Some critical aspects have been forwarded by the scientific community to the EMEA as regards to the CPMP Position Paper. It is questioned whether the genotoxicity testing is relevant since the exposure in man to a microdose is approximately 25,000,000 times lower than that utilised in the test. The requirement for full GMP has also been questioned.

Case examples of human PET microdosing

Only a few case examples of microdosing trials for candidate selection have been published (data available still proprietary information). The experience is, however, very positive so far. Candidates showing either lack of target access or poor PK properties have been screened out, thereby reducing the need for animal studies, extensive testing in humans and, of course, saving substantial time and money. Figure 1 shows examples of PET microdosing trials for three CNS compounds3. In the upper two rows, an NK1-antagonist candidate is tested (PET scan time sequence) both at a microdose (top row) and at a clinical dose (2nd top row) showing excellent access to the target (NK-1 receptors) and illustrating that the microdose predicted the clinical dose. The next lower row shows a candidate drug for the treatment of stroke. Data show that this drug has no access to the target. In fact, it does not penetrate the BB-barrier at all. The PET signal shows the contribution of the vascular area in the brain. These results were surprising since pre-clinical testing indicated that this drug would penetrate the BB-barrier and would otherwise be a good candidate in man.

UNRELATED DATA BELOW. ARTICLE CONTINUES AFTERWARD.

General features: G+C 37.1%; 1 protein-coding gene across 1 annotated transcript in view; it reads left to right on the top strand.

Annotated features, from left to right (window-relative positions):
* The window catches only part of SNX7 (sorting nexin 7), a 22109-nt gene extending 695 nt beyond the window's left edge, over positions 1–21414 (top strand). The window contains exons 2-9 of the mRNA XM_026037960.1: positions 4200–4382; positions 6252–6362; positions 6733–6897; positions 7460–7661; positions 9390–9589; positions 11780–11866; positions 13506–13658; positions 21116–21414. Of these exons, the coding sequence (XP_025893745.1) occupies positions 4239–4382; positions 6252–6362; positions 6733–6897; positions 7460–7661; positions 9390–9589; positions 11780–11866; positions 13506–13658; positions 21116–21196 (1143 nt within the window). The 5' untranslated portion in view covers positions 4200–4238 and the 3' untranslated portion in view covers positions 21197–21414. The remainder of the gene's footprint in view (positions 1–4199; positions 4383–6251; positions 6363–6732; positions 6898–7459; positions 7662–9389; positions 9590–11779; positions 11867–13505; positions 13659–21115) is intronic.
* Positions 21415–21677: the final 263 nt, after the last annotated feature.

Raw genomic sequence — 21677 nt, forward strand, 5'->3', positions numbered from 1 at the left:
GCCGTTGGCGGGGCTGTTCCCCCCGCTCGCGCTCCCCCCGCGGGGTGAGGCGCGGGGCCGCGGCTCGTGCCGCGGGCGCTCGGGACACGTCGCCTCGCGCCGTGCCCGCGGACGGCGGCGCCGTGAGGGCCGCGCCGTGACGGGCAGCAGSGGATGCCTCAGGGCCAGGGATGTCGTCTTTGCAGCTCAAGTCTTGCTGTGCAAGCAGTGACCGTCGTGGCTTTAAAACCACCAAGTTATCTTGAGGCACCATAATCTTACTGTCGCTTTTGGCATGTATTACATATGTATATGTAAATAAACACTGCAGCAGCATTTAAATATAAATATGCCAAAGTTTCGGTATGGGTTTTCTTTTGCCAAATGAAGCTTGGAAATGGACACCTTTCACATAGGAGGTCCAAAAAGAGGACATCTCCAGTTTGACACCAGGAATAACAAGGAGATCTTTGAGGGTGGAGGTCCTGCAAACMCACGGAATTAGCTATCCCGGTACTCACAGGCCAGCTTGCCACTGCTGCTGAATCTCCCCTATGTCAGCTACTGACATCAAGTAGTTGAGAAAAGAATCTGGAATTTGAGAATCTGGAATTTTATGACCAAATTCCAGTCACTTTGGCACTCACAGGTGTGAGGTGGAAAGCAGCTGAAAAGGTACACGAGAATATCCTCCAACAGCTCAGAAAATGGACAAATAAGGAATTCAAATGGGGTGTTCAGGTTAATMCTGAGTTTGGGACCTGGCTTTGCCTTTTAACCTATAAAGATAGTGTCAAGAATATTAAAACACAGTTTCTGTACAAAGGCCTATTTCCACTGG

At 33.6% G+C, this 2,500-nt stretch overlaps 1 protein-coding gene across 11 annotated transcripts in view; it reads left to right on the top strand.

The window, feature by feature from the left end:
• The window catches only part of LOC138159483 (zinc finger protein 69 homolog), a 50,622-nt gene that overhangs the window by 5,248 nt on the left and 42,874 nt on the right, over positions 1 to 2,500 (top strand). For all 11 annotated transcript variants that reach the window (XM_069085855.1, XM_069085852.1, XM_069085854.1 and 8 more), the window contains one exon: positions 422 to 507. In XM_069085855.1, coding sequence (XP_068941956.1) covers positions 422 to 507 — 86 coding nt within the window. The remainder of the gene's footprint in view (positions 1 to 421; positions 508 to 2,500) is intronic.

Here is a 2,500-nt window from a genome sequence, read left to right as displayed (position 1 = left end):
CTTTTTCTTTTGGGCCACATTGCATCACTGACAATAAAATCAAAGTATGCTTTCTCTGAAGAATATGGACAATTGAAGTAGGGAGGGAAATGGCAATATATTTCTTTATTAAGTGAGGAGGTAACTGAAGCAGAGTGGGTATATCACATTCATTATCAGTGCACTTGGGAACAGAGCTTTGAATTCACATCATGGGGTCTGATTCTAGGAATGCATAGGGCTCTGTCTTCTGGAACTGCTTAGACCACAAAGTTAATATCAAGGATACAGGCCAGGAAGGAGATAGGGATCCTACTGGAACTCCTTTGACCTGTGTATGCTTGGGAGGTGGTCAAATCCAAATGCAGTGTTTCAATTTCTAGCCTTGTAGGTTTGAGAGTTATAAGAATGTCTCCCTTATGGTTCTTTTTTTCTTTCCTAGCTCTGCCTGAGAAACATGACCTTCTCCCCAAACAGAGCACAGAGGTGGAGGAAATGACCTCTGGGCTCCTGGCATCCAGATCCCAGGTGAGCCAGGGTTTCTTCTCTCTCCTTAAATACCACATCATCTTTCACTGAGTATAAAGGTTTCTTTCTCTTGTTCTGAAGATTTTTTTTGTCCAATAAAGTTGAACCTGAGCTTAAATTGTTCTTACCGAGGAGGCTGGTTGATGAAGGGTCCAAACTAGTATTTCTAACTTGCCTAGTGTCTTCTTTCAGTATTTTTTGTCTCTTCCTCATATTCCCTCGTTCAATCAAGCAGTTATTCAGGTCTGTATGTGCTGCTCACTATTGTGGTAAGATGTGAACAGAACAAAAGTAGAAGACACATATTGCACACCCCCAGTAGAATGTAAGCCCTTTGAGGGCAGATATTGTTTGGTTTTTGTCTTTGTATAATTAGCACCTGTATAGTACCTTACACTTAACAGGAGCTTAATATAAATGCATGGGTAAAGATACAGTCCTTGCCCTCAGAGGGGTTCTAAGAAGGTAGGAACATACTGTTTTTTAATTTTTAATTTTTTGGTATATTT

Future of microdosing in Europe

Microdosing trials as a practical means to improve candidate drug selection are at present exclusive to Europe. It is not possible to perform microdosing trials in the US due to the present IND regulation. However, the US FDA will shortly introduce the ‘Exploratory IND’. This regulation will allow a company to screen (using, for example, AMS or PET microdosing) up to five compounds in man (Phase 0). The preclinical requirements will be the same as in Europe with the exception of the requirement for genotoxcicity testing. The other important difference is that the FDA will not require GMP.